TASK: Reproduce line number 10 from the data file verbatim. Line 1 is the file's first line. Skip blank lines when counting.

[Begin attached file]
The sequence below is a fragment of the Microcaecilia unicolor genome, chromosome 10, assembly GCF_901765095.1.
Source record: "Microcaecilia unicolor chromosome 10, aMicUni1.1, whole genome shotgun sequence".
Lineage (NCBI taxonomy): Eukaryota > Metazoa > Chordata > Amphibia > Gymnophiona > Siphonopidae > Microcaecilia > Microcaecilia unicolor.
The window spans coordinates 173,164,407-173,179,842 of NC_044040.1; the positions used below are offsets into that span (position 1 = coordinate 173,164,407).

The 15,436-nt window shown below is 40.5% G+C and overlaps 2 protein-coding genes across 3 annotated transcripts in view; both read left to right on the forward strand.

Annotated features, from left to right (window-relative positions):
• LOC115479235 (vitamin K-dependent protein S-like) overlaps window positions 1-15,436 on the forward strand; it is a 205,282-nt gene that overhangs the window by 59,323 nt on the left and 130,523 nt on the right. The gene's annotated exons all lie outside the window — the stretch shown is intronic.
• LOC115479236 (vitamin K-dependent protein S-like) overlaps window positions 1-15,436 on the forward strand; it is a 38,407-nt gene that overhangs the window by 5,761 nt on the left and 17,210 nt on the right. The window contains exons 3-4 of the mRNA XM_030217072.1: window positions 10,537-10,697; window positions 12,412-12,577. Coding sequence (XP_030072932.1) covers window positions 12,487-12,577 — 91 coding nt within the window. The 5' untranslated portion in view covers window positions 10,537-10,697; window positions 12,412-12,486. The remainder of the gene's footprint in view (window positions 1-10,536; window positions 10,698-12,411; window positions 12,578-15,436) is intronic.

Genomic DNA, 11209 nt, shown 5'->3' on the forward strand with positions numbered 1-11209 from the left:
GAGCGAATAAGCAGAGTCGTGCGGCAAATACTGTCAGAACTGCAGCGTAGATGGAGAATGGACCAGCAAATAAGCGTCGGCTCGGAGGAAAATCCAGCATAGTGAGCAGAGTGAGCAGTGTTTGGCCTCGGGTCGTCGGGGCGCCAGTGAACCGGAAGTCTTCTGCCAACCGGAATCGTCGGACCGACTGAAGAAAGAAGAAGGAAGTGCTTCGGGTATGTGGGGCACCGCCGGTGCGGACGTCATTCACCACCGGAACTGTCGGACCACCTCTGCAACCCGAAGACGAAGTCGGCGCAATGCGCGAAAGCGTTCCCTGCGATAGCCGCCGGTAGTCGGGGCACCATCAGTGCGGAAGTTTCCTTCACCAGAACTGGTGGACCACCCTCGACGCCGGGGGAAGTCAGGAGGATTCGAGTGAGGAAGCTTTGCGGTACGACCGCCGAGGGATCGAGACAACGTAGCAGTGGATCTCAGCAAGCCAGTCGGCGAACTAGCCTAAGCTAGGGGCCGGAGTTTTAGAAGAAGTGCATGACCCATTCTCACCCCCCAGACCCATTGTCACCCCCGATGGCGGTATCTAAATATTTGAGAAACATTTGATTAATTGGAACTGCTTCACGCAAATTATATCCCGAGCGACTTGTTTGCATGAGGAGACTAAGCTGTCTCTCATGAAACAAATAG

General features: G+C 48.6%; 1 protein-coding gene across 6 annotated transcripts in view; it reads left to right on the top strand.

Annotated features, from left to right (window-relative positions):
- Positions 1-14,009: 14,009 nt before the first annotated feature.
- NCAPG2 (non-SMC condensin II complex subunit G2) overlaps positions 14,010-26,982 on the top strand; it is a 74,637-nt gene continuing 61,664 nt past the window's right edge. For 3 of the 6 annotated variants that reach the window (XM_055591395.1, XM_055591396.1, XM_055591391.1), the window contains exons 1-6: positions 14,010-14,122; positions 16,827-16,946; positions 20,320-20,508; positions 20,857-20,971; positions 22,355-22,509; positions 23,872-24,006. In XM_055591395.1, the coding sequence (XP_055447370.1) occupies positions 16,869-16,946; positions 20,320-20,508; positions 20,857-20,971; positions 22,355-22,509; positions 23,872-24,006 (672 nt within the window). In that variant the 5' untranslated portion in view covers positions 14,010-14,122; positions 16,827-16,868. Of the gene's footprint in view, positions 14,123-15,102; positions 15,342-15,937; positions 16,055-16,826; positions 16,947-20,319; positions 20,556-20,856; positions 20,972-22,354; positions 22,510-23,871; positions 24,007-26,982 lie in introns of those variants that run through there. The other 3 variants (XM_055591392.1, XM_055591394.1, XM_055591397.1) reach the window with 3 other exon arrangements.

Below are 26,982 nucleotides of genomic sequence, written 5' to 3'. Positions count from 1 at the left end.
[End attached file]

GAGCGAATAAGCAGAGTCGTGCGGCAAATACTGTCAGAACTGCAGCGTAGATGGAGAATGGACCAGCAAATAAGCGTCGGCTCGGAGGAAAATCCAGCATAGTGAGCAGAGTGAGCAGTGTTTGGCCTCGGGTCGTCGGGGCGCCAGTGAACCGGAAGTCTTCTGCCAACCGGAATCGTCGGACCGACTGAAGAAAGAAGAAGGAAGTGCTTCGGGTATGTGGGGCACCGCCGGTGCGGACGTCATTCACCACCGGAACTGTCGGACCACCTCTGCAACCCGAAGACGAAGTCGGCGCAATGCGCGAAAGCGTTCCCTGCGATAGCCGCCGGTAGTCGGGGCACCATCAGTGCGGAAGTTTCCTTCACCAGAACTGGTGGACCACCCTCGACGCCGGGGGAAGTCAGGAGGATTCGAGTGAGGAAGCTTTGCGGTACGACCGCCGAGGGATCGAGACAACGTAGCAGTGGATCTCAGCAAGCCAGTCGGCGAACTAGCCTAAGCTAGGGGCCGGAGTTTTAGAAGAAGTGCATGACCCATTCTCACCCCCCAGACCCATTGTCACCCCCGATGGCGGTATCTAAATATTTGAGAAACATTTGATTAATTGGAACTGCTTCACGCAAATTATATCCCGAGCGACTTGTTTGCATGAGGAGACTAAGCTGTCTCTCATGAAACAAATAG